Over the past two nights we’ve been reviewing the first half of the Yankees’ season, looking at seven players who’ve exceeded expectations and seven who’ve fallen short. We’ll wrap up this short little series tonight by taking a quick look at those who are shooting par for the course. The guys that are doing pretty much exactly what we expected them to.
GM Brian Cashman brought Vazquez back for a second tour of duty in Bronx not expecting the Cy Young contender from 2009, but instead a back-of-the-rotation horse that would keep the team in games and chew up innings. Javy went on to do anything but that in the early going. He was so bad through his first five starts (.337/.429/.663 against) that the team skipped his turn despite having the opportunity to give everyone in the rotation an extra day of rest.
Since that skipped start, Vazquez has rebounded nicely and given the Yankees exactly what they wanted from him, if not more. He completed at least seven innings in seven of his next 11 starts, surrendering more than three runs just twice. The Yanks would have done better than just six wins during that stretch if they bothered to score more than 30 runs, just 2.7 per game.
Overall, Javy’s season numbers have come back down to respectable levels. His ERA sits at 4.45, his xFIP at 4.53, and his strikeouts at 7.58 K/9. The Yankees have to be thrilled with how well he’s pitched over the last two months, and right now he’s giving them exactly what they wanted.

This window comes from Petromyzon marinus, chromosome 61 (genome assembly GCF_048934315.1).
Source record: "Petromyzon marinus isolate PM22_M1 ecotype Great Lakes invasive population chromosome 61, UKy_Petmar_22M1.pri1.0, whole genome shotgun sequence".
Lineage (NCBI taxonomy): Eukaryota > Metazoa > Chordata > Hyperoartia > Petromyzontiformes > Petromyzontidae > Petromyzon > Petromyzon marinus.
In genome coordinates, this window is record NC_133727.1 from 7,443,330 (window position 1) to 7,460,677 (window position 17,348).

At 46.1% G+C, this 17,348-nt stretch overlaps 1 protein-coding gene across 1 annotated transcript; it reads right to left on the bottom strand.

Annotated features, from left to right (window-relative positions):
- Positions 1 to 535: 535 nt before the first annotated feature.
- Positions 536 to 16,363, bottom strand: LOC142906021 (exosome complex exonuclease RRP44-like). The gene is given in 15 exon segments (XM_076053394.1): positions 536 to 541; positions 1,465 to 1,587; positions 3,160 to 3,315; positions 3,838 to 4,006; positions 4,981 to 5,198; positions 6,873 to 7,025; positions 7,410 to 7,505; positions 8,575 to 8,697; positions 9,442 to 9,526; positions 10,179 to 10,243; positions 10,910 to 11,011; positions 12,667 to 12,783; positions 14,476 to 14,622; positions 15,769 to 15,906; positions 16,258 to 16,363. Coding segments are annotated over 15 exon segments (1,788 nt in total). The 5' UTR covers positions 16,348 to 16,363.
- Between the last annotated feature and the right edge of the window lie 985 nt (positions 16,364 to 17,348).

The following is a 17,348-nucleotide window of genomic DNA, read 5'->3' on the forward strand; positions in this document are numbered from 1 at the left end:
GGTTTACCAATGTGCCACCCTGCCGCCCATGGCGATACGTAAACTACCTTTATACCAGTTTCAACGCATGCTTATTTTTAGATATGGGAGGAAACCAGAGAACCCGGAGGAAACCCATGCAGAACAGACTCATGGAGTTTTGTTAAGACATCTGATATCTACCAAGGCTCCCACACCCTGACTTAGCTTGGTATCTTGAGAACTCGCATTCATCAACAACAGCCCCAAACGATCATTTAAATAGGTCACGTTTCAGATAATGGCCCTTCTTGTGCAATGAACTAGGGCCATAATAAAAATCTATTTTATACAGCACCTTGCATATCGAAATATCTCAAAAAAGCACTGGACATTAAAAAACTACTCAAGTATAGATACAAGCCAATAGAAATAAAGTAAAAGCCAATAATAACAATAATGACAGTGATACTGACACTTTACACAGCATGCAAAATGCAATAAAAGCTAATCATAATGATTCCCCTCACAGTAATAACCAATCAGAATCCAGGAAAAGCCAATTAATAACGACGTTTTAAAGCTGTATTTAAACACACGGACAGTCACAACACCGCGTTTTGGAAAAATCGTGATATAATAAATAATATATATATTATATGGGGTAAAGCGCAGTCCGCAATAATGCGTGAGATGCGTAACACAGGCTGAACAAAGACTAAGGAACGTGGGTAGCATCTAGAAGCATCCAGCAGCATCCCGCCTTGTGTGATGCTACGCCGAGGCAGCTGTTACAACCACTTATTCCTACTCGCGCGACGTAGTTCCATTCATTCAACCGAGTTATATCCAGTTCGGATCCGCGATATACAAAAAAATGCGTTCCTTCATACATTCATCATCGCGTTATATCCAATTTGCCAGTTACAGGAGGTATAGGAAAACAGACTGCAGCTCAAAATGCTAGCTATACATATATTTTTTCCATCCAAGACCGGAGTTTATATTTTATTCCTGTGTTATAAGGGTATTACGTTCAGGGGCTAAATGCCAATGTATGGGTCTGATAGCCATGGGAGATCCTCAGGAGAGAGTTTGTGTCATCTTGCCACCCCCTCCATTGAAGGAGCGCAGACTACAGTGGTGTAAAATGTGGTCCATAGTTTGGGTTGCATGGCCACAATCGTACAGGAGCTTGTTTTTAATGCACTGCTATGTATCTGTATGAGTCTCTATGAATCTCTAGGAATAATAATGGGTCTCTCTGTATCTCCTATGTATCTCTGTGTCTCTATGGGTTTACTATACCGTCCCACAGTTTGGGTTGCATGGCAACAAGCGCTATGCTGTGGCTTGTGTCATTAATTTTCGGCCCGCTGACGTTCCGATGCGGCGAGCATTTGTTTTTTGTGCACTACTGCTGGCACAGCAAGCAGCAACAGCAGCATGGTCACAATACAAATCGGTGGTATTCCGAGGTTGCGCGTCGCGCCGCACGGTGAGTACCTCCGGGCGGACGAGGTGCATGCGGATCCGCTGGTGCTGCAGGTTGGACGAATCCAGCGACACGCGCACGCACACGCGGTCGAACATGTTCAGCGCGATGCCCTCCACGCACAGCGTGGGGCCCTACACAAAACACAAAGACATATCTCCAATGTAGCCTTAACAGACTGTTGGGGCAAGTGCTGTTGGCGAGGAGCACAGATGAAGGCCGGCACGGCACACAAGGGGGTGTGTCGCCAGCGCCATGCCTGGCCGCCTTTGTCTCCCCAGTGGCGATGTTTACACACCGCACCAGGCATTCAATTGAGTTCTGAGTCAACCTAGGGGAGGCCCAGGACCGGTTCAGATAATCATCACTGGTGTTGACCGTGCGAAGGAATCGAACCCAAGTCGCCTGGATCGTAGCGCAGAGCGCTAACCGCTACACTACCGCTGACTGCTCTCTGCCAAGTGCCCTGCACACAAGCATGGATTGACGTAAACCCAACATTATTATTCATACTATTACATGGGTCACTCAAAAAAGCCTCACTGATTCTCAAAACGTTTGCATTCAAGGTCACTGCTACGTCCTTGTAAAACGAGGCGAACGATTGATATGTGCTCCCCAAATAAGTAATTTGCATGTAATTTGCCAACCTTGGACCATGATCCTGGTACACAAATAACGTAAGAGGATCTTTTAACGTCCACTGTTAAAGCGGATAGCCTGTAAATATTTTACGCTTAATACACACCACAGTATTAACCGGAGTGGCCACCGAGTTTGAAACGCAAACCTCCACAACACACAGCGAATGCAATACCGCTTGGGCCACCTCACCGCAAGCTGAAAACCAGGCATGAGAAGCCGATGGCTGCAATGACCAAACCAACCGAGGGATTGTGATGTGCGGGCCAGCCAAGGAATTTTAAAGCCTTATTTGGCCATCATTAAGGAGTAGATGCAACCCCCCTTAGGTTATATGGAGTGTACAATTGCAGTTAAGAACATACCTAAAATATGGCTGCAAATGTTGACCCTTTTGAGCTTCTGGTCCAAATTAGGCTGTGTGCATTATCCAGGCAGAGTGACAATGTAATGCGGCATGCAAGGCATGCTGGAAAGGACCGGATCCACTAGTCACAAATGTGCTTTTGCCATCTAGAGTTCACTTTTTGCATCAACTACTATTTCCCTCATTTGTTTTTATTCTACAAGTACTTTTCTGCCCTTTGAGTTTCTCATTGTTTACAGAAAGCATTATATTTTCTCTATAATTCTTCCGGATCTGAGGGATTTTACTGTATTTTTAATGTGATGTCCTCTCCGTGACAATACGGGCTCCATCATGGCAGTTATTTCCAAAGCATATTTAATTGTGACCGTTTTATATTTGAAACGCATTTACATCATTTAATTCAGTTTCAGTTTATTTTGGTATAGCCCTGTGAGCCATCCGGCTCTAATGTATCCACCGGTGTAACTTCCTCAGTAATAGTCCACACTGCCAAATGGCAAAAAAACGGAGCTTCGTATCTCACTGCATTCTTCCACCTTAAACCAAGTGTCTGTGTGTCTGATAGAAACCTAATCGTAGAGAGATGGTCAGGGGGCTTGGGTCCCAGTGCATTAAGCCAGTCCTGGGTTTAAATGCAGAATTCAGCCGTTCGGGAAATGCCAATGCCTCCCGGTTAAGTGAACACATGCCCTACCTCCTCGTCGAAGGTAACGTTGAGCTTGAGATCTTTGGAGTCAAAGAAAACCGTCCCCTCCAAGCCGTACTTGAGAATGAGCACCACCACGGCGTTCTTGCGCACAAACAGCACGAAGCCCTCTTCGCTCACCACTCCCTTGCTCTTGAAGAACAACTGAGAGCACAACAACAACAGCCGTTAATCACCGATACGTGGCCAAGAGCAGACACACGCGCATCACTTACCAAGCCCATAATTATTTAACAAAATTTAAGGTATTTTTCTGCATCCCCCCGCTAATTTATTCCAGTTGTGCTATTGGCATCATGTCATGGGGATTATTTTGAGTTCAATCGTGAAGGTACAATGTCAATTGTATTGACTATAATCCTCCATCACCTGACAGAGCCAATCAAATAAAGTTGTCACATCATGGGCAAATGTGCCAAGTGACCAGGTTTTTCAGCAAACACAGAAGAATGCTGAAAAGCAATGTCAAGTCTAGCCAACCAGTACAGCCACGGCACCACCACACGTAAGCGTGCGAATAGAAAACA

The Yanks brought Thames in for one reason and one reason only: to mash lefthanded pitchers. By and large, he’s done exactly that. In a limited sample of 57 plate appearances against southpaws (due in part to a hamstring injury), Thames has hit .327/.421/.449. He’s even chipped in nicely against righties (.250/.370/.444 in 46 PA).
Thames has picked up the team’s only two walk-off hits of the season , including what the majority of fans consider to be their favorite moment of the first half. Although his defense in the outfield has left everyone speechless for all the wrong reasons, Thames has generally been a fine reserve player for the Yanks.
It’s hard to judge a manager, unless of course he consistently does things that are so monumentally stupid that you wonder how he ever got into baseball in the first place. Girardi’s job is fairly simple given all the talent on his roster, and really all he had to do was not screw it up. A subpar bullpen and colossal failure of a bench are not his fault, yet he’s managed to keep the regulars rested and not tax the bullpen. The Yanks haven’t just tread water, they’ve thrived.
Girardi’s job doesn’t figure to get any easier in the second half with two key pieces in Nick Johnson and Al Aceves unlikely to come back anytime soon, but there’s enough talent on the roster for the team to remain a force. All he has to do to be successful is exactly what he has been doing.
Honorable Mention: Frankie Cervelli went from super hot to super cold in the first half, but a .305 wOBA while taking some of the catching load off Jorge Posada’s shoulders is pretty much what we all had in mind coming into the season … Damaso Marte’s primary job function is to shutdown lefthanders late in the game, and he’s crushed them to the tune of a .146/.200/.268 batting line against … The farm system has also done what we expected it to: pump out useful players to plug the occasional hole on a temporary basis, whether it be Ivan Nova or Colin Curtis or Kevin Russo or Juan Miranda.